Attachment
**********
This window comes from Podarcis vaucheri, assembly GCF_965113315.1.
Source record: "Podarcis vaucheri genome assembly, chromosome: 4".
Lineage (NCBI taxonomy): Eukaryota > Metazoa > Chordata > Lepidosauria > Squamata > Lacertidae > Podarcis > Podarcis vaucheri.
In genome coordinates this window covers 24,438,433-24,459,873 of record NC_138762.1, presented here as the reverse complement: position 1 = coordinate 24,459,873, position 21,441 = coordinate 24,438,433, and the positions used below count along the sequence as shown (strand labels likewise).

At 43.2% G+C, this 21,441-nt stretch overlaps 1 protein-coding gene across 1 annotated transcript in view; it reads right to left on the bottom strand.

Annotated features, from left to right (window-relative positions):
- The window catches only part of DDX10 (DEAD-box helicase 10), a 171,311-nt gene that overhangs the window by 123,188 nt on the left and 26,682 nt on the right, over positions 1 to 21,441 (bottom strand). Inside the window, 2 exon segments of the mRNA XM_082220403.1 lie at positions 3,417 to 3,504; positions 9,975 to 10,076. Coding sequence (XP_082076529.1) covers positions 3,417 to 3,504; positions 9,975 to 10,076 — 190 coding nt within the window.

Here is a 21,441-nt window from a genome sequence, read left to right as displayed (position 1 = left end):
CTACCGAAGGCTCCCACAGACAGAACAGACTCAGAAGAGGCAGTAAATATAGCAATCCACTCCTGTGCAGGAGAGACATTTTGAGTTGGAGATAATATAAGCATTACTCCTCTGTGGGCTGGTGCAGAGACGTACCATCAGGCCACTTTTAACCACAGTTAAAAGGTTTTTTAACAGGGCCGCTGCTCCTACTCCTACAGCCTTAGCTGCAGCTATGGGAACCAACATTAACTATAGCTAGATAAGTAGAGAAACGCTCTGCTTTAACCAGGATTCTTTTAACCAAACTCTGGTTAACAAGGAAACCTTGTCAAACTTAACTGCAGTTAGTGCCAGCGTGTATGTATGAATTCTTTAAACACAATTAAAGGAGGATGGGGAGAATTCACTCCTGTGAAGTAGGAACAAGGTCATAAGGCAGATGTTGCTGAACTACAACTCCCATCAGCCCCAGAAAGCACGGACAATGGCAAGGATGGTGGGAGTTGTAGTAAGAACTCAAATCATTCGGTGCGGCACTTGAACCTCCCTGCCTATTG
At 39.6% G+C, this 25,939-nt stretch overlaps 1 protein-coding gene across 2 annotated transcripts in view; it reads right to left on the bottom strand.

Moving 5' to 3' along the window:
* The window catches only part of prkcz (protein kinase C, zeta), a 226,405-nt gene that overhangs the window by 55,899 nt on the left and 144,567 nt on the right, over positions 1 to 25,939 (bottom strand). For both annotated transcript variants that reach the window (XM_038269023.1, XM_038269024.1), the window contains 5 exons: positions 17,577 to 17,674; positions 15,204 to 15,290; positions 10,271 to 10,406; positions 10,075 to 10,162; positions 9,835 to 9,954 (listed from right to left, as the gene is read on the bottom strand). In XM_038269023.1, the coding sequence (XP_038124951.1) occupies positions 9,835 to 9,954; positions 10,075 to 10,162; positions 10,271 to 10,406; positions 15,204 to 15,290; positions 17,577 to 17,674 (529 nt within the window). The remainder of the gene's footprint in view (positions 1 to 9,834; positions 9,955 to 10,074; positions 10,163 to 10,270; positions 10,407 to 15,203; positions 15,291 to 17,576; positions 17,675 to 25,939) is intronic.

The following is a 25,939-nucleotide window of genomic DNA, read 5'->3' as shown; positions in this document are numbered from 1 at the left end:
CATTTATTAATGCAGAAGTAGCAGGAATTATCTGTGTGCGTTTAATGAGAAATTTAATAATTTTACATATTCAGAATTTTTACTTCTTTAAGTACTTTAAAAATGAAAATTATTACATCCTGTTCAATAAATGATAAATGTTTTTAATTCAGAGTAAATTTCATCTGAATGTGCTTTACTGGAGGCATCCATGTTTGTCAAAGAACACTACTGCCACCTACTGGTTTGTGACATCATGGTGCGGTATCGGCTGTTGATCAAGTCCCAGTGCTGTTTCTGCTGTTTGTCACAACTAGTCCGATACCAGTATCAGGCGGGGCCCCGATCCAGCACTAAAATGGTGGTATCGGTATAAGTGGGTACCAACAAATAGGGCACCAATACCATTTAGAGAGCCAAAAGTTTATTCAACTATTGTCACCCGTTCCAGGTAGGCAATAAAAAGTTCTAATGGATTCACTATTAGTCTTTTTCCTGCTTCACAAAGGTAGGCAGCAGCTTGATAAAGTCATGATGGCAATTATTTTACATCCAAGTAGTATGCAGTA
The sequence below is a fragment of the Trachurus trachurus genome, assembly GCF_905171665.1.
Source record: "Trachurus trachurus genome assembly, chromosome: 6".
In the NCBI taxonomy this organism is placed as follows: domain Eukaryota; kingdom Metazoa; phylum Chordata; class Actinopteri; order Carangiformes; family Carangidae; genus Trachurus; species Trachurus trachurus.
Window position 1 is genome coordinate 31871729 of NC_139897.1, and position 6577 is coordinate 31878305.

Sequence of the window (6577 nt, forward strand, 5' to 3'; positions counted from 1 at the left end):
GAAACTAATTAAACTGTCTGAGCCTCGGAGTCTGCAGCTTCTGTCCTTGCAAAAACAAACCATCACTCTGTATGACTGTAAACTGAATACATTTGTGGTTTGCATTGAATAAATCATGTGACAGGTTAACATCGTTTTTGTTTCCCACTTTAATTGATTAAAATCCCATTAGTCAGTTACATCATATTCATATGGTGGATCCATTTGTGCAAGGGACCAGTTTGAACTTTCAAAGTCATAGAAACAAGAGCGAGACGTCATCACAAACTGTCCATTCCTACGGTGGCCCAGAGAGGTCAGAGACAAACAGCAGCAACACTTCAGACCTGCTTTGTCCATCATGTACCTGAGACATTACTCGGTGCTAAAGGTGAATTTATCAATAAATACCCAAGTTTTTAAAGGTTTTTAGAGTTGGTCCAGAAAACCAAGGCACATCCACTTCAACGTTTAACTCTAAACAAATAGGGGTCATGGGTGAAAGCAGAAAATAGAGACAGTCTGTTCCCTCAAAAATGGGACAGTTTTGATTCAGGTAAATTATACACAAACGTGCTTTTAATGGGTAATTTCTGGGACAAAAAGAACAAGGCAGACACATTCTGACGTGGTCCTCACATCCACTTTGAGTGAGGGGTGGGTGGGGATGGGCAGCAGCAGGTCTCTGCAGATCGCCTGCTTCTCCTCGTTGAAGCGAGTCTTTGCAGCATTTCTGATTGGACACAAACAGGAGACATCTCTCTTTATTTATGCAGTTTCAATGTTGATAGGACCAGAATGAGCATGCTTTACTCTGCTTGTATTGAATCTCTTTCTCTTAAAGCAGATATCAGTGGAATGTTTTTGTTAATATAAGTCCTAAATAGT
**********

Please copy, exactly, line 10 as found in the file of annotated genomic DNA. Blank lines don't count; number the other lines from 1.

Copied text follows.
At 39.6% G+C, this 25,939-nt stretch overlaps 1 protein-coding gene across 2 annotated transcripts in view; it reads right to left on the bottom strand.